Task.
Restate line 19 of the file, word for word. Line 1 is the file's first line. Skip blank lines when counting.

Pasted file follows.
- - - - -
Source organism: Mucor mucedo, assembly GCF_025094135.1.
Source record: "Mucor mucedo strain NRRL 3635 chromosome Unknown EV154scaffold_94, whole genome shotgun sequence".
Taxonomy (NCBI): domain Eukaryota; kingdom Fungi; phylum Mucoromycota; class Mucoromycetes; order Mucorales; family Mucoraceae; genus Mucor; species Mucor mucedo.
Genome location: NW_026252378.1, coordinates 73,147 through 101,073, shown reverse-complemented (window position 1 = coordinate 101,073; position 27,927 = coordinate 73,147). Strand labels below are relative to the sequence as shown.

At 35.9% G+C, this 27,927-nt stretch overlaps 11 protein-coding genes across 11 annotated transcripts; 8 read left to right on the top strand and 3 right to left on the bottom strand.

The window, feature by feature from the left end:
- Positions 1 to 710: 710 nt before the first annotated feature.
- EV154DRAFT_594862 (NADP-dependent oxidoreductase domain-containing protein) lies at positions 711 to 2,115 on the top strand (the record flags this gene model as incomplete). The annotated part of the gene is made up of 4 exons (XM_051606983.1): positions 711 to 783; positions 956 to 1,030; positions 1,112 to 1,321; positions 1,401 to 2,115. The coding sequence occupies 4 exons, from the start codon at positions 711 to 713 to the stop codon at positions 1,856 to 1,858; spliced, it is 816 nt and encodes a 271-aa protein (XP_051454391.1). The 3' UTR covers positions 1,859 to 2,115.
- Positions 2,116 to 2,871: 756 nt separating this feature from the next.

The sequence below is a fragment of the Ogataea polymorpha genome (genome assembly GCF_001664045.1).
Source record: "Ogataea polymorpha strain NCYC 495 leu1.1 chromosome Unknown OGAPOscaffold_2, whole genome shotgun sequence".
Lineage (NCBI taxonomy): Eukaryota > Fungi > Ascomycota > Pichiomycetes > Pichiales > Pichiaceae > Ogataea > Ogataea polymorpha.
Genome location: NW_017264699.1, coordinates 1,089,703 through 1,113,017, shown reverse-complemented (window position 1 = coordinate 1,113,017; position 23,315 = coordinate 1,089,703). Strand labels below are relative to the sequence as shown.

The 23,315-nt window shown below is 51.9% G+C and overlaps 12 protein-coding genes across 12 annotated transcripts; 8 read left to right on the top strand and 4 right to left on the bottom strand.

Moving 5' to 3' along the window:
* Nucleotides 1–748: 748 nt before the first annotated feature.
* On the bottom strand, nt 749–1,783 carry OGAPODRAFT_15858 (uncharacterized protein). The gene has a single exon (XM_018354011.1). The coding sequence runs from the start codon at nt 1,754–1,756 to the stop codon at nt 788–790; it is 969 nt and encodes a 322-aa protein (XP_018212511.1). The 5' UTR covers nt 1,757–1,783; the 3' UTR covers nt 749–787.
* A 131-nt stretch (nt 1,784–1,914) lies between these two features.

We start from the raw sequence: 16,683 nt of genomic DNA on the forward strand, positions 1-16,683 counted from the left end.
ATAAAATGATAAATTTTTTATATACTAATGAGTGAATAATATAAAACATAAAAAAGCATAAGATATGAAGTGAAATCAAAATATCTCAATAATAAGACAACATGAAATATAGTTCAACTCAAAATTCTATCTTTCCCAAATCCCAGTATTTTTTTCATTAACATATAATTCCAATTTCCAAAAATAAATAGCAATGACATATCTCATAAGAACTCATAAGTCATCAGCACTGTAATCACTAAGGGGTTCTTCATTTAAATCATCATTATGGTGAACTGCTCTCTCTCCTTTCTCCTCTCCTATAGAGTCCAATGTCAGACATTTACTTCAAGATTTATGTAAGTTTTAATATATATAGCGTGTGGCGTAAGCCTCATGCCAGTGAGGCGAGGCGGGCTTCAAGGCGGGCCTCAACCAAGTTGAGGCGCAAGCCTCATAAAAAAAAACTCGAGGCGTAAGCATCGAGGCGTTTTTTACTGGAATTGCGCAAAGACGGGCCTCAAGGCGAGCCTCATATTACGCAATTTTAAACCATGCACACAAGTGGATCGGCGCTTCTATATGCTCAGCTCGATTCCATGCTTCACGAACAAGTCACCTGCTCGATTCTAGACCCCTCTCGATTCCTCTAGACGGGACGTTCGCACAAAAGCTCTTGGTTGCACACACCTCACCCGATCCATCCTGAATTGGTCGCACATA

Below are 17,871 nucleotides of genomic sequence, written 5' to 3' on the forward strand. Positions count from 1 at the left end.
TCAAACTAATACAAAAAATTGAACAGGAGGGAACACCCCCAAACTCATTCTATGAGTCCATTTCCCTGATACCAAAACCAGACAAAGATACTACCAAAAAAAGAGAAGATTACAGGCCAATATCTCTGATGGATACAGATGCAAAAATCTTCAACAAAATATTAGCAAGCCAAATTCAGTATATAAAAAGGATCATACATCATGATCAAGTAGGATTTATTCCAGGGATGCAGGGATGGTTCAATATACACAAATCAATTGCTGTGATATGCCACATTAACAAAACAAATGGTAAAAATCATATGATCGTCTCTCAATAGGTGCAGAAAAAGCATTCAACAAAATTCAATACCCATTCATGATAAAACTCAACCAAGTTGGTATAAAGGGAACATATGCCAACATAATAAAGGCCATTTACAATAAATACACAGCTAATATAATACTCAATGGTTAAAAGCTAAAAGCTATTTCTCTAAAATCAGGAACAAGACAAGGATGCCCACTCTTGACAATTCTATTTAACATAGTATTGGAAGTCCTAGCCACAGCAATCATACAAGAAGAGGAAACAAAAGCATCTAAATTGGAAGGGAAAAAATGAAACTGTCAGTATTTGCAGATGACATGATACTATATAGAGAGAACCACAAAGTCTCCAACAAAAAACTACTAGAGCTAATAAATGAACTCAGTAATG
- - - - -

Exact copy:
We start from the raw sequence: 16,683 nt of genomic DNA on the forward strand, positions 1-16,683 counted from the left end.